4x4Wire Toyota Tech Archive
Brake problems can manifest themselves in a number of ways. Shoes or pads can wear out, leaks can develop in the master or slave cylinders, or the power booster on a power brake system could fail. In this case, the problem was the brake booster leaking vacuum on a 1994 Land Cruiser FZJ80.
Read more from the 4x4Wire Archives
Remove the lower portion of the dash (four 10MM bolts on a third generation 4Runner) and the associated wiring plugs, cables, etc. Take care to list or photograph the assemblies in the assembled condition if you feel that you can't keep track of "what goes where." Removing the panel is necessary unless you have the hands of a three year old and the arms of Manute Bol.
Remove the cotter pin holding the cross pin through the clutch pedal and push the cross pin through the pedal assembly. You may need to depress the pedal slightly to release the tension off of the cross pin. Retain the cotter pin and the cross pin, these will be re-used in the replacement process.
Click here to read more about Toyota Hydraulic Clutch Assembly Maintenance
####The 4x4Wire.com is a multimedia Internet publication covering all responsible trail and family oriented off-highway and outdoor recreational activities, both motorized and non-motorized, from an enthusiasts point of view.
To do this successfully at home you will need an assortment of hand tools, a 250 foot pound torque wrench, Snap-On tool number YA9730, a special tool to hold the crankshaft pulley, help from a friend, and considerable experience working on vehicles. The factory timing belt is less than $50, but most owners want to replace the water pump, thermostat, and all the drive belts such as the alternator, power steering, and air conditioning (if equipped). These additional parts, along with supplies such as coolant and sealant will put the total cost close to $200, which is typically about fifty bucks less than what a dealer would charge to replace just the belt.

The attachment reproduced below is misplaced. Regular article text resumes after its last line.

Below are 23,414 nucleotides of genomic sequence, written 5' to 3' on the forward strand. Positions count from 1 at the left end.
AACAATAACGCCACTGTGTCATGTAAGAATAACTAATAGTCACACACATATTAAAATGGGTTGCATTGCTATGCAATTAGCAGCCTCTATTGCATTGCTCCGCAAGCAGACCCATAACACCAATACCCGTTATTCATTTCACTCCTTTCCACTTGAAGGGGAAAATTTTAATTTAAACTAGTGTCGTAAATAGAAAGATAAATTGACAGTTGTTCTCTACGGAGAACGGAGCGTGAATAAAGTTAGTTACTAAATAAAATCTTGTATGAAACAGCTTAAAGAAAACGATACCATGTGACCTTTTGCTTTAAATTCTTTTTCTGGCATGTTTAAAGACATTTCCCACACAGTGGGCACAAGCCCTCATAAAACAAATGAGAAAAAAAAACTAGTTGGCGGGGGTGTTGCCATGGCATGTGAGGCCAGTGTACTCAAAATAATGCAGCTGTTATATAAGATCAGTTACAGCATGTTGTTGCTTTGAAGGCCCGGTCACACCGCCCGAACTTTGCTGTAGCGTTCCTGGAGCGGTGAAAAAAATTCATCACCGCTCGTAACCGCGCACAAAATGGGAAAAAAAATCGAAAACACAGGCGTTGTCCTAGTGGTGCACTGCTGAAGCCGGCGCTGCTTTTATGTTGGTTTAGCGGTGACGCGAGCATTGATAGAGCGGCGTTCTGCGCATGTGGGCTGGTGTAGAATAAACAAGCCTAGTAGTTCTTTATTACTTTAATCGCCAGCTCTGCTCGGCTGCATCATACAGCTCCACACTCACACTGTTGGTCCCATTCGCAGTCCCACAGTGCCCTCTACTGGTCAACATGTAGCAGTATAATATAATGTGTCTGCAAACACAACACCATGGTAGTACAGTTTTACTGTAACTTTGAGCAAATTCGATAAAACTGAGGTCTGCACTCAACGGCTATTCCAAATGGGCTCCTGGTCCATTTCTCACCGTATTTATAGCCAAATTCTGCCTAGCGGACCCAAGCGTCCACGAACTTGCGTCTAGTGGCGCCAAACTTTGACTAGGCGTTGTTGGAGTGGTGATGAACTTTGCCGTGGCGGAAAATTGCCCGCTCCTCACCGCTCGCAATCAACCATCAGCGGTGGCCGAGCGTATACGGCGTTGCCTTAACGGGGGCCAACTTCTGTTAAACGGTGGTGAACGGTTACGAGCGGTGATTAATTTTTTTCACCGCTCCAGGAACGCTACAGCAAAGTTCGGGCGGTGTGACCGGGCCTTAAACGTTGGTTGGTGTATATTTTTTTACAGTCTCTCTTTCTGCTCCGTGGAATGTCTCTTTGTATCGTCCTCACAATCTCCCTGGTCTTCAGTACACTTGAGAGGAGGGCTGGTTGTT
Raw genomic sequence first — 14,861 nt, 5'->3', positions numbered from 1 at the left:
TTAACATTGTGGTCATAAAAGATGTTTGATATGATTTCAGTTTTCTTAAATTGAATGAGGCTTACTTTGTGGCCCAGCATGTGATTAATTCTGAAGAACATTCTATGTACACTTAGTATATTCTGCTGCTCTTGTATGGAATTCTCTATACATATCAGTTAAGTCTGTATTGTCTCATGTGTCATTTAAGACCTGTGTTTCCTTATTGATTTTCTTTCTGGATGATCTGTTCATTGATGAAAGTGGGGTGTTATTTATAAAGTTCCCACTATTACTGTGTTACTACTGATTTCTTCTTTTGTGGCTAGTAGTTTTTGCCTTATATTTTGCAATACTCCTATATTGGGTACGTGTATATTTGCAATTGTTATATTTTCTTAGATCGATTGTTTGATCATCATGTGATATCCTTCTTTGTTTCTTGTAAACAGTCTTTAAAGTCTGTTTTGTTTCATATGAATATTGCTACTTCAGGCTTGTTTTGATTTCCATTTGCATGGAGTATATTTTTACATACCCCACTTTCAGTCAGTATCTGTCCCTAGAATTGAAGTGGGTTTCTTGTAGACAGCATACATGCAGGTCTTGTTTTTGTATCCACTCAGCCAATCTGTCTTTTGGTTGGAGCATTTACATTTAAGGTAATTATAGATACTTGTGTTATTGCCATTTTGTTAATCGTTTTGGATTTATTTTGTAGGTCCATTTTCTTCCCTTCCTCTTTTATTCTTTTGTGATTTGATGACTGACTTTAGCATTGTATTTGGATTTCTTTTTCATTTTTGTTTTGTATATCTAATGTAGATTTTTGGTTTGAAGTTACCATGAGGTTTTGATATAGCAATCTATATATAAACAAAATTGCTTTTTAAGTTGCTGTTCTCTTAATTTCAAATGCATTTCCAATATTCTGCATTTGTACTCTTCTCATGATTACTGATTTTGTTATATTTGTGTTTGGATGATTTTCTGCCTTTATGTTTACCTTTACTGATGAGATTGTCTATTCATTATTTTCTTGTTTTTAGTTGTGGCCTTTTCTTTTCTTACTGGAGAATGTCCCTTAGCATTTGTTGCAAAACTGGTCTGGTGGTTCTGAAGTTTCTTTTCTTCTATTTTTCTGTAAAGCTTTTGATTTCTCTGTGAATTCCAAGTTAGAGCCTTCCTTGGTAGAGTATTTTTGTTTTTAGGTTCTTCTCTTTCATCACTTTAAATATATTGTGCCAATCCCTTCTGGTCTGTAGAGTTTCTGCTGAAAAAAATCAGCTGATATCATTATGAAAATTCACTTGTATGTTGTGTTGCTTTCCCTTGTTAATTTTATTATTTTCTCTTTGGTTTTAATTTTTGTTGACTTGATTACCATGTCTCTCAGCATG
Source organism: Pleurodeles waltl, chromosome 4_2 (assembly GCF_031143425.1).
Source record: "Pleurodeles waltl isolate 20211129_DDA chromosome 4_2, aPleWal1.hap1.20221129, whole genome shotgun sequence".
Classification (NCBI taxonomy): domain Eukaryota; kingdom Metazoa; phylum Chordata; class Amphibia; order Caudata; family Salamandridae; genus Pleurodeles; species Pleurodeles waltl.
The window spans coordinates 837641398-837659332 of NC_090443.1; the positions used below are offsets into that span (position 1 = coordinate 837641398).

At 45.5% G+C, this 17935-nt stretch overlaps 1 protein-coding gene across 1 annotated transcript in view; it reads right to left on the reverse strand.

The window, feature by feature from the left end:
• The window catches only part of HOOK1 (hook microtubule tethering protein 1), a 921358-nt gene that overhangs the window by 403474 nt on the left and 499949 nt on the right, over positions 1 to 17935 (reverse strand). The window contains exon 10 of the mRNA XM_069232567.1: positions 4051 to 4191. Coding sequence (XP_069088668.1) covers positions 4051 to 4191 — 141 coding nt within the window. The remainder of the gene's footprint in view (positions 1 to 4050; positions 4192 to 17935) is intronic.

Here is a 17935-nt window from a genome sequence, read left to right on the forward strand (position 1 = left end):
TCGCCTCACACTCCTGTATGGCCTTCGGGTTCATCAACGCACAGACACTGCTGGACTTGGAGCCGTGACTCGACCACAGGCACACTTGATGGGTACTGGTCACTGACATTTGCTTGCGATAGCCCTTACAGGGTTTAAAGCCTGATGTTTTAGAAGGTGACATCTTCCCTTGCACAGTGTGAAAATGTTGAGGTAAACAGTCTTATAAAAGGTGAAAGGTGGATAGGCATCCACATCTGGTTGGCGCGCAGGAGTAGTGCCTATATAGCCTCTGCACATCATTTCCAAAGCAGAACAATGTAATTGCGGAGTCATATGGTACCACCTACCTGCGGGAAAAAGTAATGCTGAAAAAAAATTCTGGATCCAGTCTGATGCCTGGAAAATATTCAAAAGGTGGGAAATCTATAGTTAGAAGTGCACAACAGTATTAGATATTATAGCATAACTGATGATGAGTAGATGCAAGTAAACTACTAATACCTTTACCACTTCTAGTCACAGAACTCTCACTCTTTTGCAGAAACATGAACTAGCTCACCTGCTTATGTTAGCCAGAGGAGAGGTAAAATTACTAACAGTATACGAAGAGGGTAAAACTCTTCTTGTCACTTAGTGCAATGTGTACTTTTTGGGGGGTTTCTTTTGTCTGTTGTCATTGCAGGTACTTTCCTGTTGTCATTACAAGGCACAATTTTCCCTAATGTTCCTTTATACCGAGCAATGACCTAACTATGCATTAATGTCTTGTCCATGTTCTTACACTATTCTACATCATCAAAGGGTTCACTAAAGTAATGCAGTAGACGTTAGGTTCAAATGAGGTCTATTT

Click here to read more of Toyota Maintenance: 3.4L V6 Timing Belt Replacement from the 4x4Wire.com archives/
If you are not familiar with the OBDII (On Board Diagnostic generation II) systems used on 3rd generation and later Toyotas, you might want to read this reference before proceeding further in this article. As described in the reference article, the oxygen sensor in the exhaust system is the key "feedback" sensor for correcting and maintaining the proper fuel mixture. It measures the post-combustion gases to determine the actual air/fuel mixture of the prior combustion cycle and then, the ECU adjusts the fuel trim percentage on the next combustion cycle, to keep the fuel mixture at the optimum value.
As the oxygen sensor ages, its responsiveness begins to slow down. Since I have a BR-3 OBD-II scanner that can read the voltages generated by the O2 sensor, I thought I would be able to see some indication in the voltage signal that my O2 sensor was not providing optimum performance. However when I examined the O2 Sensor Output with the engine idling, it appeared to be pretty much the same as I had seen when the vehicle was new. Also, the error codes applicable to the O2 Sensor had not shown up and turned on the Check Engine light.
However, if the Check Engine Light were to turn on with one of the following O2 Sensor codes stored, you should follow the diagnostic procedure and replace the O2 sensor if so indicated in the diagnostic procedure.
Read more of Tech: Time to Replace the O2 Sensor on your 3rd Gen Toyota? in the 4x4Wire.com Archives.